Geopolitics

As Spanish Human Rights Judge Baltasar Garzón Faces Trial, Meet His Nemesis

Judge Garzón rose to prominence for ordering the arrest of Chilean dictator Augusto Pinochet. Now, the famed judge is the defendant after a right-wing Spanish attorney accused the crusading magistrate of illegally opening national wounds from the Franco E

Baltasar Garzón, Spanish judge (www_ukberri_net)
Baltasar Garzón, Spanish judge (www_ukberri_net)
Sandrine Morel

MADRID - In his office, just a stone's throw from the headquarters of the Spanish socialist party he so abhors, Miguel Bernad savors his victory. On Tuesday, after almost three years of waiting, the general secretary of the ultra-conservative Manos Limpias (Clean Hands) union finally saw Judge Baltasar Garzón placed in the dock for attempting to investigate disappearances that occurred during the Spanish Civil War and the subsequent years of the Francisco Franco dictatorship.

Bernad, a 68-year-old lawyer who represented Spain's far-right Frente Nacional (National Front) party in the European elections of 1989, is the man who filed the complaint in May 2009 against Baltasar Garzón, a celebrity human rights defender, now on trial on charges of abusing his judicial powers.

A believer in "universal justice" and famous for ordering the international arrest of the Chilean dictator Augusto Pinochet in 1998, Garzón is "a cancer in the Spanish justice system," declares Bernad. The conservative attorney accuses Garzón of knowingly ignoring the country's 35-year-old amnesty law in his attempt to judge abuses committed during the Franco regime. Spain's various political parties signed the so-called "pact of forgetting" in 1977 in order to stabilize the new democracy.

Judge or politician?

The affair began in October 2008, when Garzón, one of the highest-ranking judges in Spain at the time, accepted a complaint lodged by 22 charities representing families who lost members in the Civil War (1936-39) and the ensuing dictatorship (1939-1975).

He declared himself legally eligible to investigate some 114,000 "forced disappearances' carried out in the context of what he describes as a "crime against humanity." Garzón accused dictator Franco and 34 of his generals of an "uprising against the legally formed government" and of "systematically exterminating political opponents." A month after taking on the case, however, Judge Garzón closed it due to a lack of living suspects, transferring responsibility to regional tribunals for opening Spain's Franco-era mass graves.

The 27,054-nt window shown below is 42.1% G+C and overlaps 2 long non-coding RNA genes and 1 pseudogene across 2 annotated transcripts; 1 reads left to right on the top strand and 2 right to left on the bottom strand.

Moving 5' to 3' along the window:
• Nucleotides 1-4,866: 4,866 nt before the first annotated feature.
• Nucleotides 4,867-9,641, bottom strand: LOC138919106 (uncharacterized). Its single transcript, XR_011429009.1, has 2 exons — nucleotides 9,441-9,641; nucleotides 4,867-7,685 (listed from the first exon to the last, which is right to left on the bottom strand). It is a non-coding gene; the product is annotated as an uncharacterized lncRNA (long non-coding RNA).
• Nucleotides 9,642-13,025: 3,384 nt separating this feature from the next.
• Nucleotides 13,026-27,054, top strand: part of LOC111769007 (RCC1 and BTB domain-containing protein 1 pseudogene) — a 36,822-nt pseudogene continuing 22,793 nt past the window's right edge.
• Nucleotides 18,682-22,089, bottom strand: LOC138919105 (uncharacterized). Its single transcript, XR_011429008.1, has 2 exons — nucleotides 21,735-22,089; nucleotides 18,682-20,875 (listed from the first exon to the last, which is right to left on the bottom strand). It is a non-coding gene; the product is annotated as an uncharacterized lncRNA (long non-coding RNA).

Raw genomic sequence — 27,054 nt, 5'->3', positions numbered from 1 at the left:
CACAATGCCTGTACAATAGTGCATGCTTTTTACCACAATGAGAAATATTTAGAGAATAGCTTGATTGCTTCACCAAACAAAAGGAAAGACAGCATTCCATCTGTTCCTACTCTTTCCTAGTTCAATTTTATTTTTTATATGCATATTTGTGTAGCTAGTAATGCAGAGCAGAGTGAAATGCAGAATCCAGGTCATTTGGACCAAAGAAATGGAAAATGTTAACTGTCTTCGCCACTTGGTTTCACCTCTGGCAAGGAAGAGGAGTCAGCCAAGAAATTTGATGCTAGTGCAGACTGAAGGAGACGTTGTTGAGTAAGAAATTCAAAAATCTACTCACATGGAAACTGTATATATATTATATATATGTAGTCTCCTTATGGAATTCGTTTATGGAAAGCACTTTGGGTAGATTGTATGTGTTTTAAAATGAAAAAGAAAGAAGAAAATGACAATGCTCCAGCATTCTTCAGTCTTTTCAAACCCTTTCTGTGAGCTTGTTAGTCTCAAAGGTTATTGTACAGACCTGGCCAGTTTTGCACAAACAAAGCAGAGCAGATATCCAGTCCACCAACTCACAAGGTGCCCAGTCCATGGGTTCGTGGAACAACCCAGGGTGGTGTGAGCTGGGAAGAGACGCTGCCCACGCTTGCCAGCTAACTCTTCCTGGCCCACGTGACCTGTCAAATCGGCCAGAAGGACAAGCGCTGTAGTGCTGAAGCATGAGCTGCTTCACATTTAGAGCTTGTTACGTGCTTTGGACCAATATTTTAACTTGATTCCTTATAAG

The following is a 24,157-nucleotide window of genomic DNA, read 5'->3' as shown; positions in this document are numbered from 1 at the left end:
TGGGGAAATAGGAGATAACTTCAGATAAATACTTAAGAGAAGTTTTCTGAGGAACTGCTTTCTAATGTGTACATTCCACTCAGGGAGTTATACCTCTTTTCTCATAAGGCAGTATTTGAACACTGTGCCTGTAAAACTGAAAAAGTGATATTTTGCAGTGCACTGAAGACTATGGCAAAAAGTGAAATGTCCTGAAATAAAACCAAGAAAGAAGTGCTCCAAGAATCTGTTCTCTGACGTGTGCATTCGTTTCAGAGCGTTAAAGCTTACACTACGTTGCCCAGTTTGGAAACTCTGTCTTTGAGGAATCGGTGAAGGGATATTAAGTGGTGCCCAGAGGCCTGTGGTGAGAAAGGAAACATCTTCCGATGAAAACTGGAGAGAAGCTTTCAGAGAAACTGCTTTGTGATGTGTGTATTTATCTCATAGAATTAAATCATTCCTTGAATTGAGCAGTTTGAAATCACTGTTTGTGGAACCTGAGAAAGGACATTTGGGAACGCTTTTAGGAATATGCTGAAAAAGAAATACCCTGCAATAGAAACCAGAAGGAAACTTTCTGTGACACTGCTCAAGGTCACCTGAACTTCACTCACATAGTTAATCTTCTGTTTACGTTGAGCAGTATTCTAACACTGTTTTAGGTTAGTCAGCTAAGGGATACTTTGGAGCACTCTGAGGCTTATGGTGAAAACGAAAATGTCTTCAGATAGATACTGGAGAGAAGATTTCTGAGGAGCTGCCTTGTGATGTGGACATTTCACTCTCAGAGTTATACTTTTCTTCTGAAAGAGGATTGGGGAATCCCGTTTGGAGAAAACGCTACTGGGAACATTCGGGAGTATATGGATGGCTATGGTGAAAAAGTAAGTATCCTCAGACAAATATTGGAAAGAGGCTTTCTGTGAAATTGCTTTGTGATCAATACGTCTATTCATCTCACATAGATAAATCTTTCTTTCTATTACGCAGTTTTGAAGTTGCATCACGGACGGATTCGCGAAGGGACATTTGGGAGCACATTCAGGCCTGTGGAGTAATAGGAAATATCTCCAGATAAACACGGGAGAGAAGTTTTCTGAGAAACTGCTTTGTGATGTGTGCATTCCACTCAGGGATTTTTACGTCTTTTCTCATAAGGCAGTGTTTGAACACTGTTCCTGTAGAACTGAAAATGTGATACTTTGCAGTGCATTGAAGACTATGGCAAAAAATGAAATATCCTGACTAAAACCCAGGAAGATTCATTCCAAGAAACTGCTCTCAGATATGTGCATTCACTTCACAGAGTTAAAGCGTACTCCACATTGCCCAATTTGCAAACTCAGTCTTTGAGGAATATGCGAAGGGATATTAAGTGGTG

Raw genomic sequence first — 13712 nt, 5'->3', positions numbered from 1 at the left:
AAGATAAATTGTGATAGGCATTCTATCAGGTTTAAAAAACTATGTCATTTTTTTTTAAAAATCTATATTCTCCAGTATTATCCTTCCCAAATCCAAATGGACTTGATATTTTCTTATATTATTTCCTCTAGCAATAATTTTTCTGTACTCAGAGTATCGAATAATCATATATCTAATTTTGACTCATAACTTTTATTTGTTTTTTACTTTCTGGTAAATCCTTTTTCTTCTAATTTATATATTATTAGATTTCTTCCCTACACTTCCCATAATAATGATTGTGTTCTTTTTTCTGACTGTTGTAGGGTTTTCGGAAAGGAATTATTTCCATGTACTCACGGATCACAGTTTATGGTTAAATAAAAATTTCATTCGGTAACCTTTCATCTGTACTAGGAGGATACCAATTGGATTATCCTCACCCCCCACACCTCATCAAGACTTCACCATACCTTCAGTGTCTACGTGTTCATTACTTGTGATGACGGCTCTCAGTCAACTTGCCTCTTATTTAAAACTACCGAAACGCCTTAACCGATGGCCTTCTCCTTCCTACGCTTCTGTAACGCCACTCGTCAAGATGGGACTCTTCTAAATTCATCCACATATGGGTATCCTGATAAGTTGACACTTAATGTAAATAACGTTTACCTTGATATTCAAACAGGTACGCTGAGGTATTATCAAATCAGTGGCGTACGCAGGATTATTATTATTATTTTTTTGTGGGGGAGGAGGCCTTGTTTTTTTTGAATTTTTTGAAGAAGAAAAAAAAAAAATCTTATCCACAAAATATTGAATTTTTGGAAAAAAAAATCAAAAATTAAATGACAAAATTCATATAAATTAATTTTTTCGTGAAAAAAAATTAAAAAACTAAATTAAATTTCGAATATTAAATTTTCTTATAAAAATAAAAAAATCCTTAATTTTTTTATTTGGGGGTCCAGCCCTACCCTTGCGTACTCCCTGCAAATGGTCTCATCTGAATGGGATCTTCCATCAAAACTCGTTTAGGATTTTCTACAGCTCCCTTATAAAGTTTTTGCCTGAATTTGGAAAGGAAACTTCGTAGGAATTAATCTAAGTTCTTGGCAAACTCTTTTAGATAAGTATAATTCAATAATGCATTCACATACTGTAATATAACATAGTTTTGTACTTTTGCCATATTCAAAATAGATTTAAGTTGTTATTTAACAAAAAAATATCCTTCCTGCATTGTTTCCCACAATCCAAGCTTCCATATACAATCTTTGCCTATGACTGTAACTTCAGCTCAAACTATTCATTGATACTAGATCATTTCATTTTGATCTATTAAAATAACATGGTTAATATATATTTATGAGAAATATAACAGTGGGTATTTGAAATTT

In the meantime, Bernad and others in the judiciary launched into action against Garzón. "Garzón acted more like a politician than a judge, and used the judicial system for his own glory," says Bernad, who takes pride in having filed 10 different cases against the judge. "He calls himself a "universal" judge, but he only tackles crimes of genocide committed by the right, never those committed by the communists."

Francoism today

Decorated on Dec. 3, 2011 by the Francisco Franco Foundation for his "services in defence of the movement," Migual Bernad denies that he is a "Francoist," insisting that he fights against "all corruption, be it economic, political or moral."

Since he founded Manos Limpias in 1995, he prides himself on having filed more than 1,000 complaints against gay marriage, abortion clinics, corrupt members of Parliament both from the right and the left, and the legalization of the pro-independence Basque Party. He declares the right to denounce "everything that seems illegal – which can be quite a lot in the current day and age."

According to Bernad, Francoism was "an authoritarian regime, perhaps dictatorial, but which quickly became democratic." He says the regime "enabled the transformation of a chaotic situation into one of full employment, where there were fewer rights and less freedom, but more security."

Bernad is not alone in holding this opinion. Indeed, Francoism is still tolerated by a section of Spanish society – by people on both the right and left – who oppose efforts to "reopen the wounds' of the past. Supporters of Garzón, on the other hand, cite the case itself as a sign that certain injuries never healed over in the first place.

Read the original article in French

Photo – www_ukberri_net

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Feed The Future

COP26 Should Mark A Turning Point In Solving The Climate Crisis

Slow Food calls for an action plan to significantly reduce and improve the production and consumption of meat, dairy, and eggs by 2050.

A new dawn?




If, as the saying goes, we are what we eat, the same also goes for the animals that end up on our plate. How we feed our own food can have knock-on effects, not just for our own health but also for the planet. We are now aware of the meat and dairy industry's significant carbon footprint, responsible for more than a third of global anthropogenic greenhouse gas emissions.